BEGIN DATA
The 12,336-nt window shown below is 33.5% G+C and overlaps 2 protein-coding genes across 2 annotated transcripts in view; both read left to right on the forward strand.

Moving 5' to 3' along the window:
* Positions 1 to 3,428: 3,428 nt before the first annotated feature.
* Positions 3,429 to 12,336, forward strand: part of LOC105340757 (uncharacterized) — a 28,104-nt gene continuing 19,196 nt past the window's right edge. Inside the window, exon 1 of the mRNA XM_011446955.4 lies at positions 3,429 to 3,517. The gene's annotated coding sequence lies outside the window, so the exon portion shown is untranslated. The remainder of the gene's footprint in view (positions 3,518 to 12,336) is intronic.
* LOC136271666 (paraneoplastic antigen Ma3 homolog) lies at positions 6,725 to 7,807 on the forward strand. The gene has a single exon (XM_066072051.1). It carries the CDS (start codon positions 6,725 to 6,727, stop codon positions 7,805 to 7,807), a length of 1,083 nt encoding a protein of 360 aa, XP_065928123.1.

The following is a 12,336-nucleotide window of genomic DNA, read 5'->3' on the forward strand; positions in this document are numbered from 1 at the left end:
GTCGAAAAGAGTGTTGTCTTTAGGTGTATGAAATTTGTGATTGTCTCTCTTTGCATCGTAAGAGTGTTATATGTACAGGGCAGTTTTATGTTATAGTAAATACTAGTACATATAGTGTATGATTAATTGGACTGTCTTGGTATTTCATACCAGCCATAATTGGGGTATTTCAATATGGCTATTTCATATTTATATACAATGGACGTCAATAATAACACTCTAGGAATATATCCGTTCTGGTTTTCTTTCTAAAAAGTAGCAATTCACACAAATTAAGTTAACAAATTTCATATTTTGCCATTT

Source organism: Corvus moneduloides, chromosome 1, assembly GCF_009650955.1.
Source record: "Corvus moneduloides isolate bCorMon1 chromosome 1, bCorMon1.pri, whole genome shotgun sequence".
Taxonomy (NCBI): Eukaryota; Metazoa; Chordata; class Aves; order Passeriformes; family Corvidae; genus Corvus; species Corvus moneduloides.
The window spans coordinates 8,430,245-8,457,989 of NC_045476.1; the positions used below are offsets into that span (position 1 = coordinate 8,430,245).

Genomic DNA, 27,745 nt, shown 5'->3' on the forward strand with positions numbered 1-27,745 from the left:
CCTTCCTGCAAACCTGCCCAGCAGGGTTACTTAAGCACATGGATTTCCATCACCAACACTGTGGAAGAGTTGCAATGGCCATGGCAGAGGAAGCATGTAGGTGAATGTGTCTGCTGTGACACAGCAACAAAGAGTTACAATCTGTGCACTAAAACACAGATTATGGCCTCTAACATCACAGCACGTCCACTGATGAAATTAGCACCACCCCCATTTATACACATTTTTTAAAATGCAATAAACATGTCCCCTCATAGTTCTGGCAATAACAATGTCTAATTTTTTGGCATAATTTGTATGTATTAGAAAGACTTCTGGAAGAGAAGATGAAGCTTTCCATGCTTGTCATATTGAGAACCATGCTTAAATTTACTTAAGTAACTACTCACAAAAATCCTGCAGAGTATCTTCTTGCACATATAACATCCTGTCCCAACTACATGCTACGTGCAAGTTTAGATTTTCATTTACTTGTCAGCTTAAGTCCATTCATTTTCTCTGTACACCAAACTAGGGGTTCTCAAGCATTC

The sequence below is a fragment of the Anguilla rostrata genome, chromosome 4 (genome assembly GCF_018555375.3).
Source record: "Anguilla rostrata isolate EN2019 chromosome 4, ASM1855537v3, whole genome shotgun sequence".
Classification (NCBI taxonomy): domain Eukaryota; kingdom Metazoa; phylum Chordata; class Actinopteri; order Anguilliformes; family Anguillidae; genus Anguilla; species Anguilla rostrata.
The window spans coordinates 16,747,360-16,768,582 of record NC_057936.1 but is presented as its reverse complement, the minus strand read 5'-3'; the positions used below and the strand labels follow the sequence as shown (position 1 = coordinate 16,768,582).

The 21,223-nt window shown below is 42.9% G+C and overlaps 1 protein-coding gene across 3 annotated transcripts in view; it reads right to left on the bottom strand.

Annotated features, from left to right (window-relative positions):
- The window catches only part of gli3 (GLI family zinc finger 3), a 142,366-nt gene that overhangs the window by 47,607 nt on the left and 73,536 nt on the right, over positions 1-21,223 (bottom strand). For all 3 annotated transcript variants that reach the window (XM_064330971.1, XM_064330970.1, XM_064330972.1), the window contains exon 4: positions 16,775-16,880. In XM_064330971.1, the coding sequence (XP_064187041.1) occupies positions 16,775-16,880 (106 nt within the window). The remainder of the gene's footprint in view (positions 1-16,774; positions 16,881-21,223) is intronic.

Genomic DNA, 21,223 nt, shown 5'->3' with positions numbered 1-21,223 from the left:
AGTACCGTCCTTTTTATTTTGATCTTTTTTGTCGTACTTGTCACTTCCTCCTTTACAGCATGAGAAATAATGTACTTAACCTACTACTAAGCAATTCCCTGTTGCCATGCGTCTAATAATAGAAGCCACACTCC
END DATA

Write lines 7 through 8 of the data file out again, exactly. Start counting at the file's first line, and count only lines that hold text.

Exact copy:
GTCGAAAAGAGTGTTGTCTTTAGGTGTATGAAATTTGTGATTGTCTCTCTTTGCATCGTAAGAGTGTTATATGTACAGGGCAGTTTTATGTTATAGTAAATACTAGTACATATAGTGTATGATTAATTGGACTGTCTTGGTATTTCATACCAGCCATAATTGGGGTATTTCAATATGGCTATTTCATATTTATATACAATGGACGTCAATAATAACACTCTAGGAATATATCCGTTCTGGTTTTCTTTCTAAAAAGTAGCAATTCACACAAATTAAGTTAACAAATTTCATATTTTGCCATTT

Source organism: Corvus moneduloides, chromosome 1, assembly GCF_009650955.1.